[Politech] FBI orders reporters to keep all notes on Adrian Lamo articles [fs]

From: Declan McCullagh (declan@private)
Date: Mon Sep 29 2003 - 10:08:45 PDT

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    The Subpoenas are Coming!
    By Mark Rasch Sep 29 2003 05:00AM PT
    Frequent readers of this space know that I am no apologist for hackers like 
    Adrian Lamo, who, in the guise of protection, access others' computer 
    systems without authorization, and then publicize these vulnerabilities.
    When Lamo did this to the New York Times, he violated two of my cardinal 
    rules: Don't make enemies with people appointed for life by the President 
    of the United States; and don't make enemies of people who buy their ink by 
    the gallon.
    Now, in the scope of prosecuting Lamo, the FBI is doing the hacker one 
    better by violating both of these precepts in one fell swoop.
    The Bureau recently sent letters to a handful of reporters who have written 
    stories about the Lamo case -- whether or not they have actually 
    interviewed Lamo. The letters warn them to expect subpoenas for all 
    documents relating to the hacker, including, apparently, their own notes, 
    e-mails, impressions, interviews with third parties, independent 
    investigations, privileged conversations and communications, off the record 
    statements, and expense and travel reports related to stories about Lamo.
    In short, everything.
    The notices make no mention of the protections of the First Amendment, 
    Department of Justice regulations that restrict the authority to subpoena 
    information from journalists, or the New York law that creates a "newsman's 
    shield" against disclosure of certain confidential information by reporters.
    Instead, the FBI has threatened to put these reporters in jail unless they 
    agree to preserve all of these records while they obtain a subpoena for 
    them under provisions amended by the USA-PATRIOT Act.
    The FBI doesn't want the reporters talking to anyone, because that would 
    supposedly harm the ongoing criminal investigation.
    The government also officiously informed the reporters that this is an 
    "official criminal investigation" and asks that they not disclose the 
    request to preserve documents, or the contents of the letter, to anyone -- 
    presumably including their editors, directors, or lawyers -- under the 
    implied threat of prosecution for obstruction of justice.
    That's why you're reading about the letters for the first time here.
    They do this despite the fact that, had they actually obtained and issued a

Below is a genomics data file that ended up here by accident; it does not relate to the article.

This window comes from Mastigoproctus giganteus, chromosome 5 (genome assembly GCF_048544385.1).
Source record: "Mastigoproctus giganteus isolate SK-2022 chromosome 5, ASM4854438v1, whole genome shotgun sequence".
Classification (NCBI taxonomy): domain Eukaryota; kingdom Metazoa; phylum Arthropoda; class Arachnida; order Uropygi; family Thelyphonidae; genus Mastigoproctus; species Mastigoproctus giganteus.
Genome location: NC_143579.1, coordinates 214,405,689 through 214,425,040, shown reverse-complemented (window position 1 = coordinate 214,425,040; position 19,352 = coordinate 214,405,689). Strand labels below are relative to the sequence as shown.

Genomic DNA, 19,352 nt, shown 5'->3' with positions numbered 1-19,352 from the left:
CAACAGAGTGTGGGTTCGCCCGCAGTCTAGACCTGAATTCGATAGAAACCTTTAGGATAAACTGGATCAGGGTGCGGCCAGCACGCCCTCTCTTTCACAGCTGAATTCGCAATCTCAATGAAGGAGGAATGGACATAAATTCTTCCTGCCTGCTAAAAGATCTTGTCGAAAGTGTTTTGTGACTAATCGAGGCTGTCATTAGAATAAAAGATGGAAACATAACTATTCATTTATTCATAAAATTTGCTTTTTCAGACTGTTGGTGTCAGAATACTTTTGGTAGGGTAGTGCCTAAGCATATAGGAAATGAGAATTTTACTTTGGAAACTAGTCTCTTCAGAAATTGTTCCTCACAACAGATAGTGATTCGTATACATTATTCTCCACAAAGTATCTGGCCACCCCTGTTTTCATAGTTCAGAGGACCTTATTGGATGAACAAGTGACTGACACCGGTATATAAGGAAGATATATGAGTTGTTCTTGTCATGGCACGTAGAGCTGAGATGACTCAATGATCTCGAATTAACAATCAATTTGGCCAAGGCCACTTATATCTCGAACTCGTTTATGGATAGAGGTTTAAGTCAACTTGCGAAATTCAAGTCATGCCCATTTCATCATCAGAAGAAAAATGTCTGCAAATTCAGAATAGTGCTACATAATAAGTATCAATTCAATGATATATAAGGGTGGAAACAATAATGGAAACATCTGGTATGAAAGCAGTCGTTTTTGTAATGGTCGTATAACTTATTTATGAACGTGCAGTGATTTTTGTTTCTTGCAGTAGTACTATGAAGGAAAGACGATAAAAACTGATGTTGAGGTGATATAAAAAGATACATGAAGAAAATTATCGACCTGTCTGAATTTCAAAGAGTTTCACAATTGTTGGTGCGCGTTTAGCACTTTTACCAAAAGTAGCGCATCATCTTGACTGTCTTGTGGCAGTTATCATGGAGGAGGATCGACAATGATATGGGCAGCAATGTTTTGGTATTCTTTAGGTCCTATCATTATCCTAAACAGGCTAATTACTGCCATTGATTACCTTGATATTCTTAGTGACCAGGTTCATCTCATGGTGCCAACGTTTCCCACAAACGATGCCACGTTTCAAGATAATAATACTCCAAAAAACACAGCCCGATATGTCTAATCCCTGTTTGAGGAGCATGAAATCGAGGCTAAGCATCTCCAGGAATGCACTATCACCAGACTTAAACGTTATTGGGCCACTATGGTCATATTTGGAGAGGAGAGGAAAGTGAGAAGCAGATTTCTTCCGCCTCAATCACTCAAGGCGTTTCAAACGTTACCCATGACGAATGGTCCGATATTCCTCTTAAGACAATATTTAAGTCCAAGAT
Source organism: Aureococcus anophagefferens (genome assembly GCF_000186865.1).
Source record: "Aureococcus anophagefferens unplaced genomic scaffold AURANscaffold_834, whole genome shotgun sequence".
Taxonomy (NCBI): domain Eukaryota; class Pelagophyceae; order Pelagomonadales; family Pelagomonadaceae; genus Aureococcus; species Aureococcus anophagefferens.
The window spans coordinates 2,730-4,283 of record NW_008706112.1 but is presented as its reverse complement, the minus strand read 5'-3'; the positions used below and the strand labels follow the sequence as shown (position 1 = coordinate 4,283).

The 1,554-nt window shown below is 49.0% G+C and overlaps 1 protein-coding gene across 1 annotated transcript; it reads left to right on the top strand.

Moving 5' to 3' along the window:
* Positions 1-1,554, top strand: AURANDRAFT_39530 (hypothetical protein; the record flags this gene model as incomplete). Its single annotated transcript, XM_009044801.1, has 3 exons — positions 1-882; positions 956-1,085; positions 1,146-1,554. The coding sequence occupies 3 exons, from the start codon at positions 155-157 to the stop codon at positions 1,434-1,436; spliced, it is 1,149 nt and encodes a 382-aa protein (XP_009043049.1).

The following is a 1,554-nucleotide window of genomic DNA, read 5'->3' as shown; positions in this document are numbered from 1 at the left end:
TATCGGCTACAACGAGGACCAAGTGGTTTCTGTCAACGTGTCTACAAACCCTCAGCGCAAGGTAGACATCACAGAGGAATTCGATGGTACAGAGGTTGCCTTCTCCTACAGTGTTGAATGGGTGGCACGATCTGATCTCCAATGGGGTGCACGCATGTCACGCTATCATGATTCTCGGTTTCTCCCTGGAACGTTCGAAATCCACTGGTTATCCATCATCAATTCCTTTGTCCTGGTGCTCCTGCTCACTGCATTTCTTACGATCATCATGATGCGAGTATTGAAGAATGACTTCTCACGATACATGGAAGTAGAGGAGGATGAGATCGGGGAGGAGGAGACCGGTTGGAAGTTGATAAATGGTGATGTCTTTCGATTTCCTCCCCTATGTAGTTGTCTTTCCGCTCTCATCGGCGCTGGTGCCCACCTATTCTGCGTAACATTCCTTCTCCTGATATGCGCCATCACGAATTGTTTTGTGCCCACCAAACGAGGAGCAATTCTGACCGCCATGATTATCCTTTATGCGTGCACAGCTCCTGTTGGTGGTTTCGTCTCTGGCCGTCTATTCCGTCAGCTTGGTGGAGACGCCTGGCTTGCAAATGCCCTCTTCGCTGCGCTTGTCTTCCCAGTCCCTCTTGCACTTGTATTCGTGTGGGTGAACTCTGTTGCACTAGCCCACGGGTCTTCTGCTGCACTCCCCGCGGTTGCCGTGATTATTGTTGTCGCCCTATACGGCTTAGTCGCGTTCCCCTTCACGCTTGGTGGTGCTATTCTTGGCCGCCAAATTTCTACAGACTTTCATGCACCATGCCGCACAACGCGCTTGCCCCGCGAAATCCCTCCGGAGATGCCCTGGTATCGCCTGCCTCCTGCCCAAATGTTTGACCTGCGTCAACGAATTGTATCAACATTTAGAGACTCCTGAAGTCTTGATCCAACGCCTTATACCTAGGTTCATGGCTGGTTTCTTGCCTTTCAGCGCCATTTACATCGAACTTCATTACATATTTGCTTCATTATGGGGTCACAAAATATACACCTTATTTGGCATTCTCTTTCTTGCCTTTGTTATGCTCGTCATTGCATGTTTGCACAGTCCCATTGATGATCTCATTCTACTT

subpoena for these documents, the federal criminal procedure rules would 
    have prohibited the imposition of any obligation of secrecy unless the 
    Justice Department obtained a "gag" order on the press -- a rare event indeed.
    All of this began the day after the Attorney General advised all United 
    States Attorney's Offices to prosecute each and every criminal offense with 
    the harshest possible penalties, instead of the previous policy of 
    prosecuting cases with the penalties that most accurately reflect the 
    seriousness of the offense. Thus, journalists be forewarned -- your 
    government may be seeking to throw the book at you!
    Believe it or not, this isn't even the worst of it.
    Patriot Games
    The demand that journalists preserve their notes is being made under laws 
    that require ISP's and other "providers of electronic communications 
    services" to preserve, for example, e-mails stored on their service, 
    pending a subpoena, under a statute modified by the USA-PATRIOT Act.
    The purpose of that law was to prevent the inadvertent destruction of 
    ephemeral electronic records pending a subpoena. For example, you could 
    tell an ISP that you were investigating a hacking case, and that they 
    should preserve the audit logs while you ran to the local magistrate for a 
    It was never intended to apply to journalist's records.
    Similarly, the letters go on to inform the reporters that the FBI intends 
    to get an order for production of records under the Electronic 
    Communication Transactional Records Act, a statute that applies only to 
    ISPs. Citing that law, they insist that the journalist is mandated to 
    preserve records for at least the next three months and possibly longer. 
    This demand is all the more egregious in that it comes more than a year 
    after the articles and interviews first appeared -- after any actual 
    Internet logs would have been routinely deleted.
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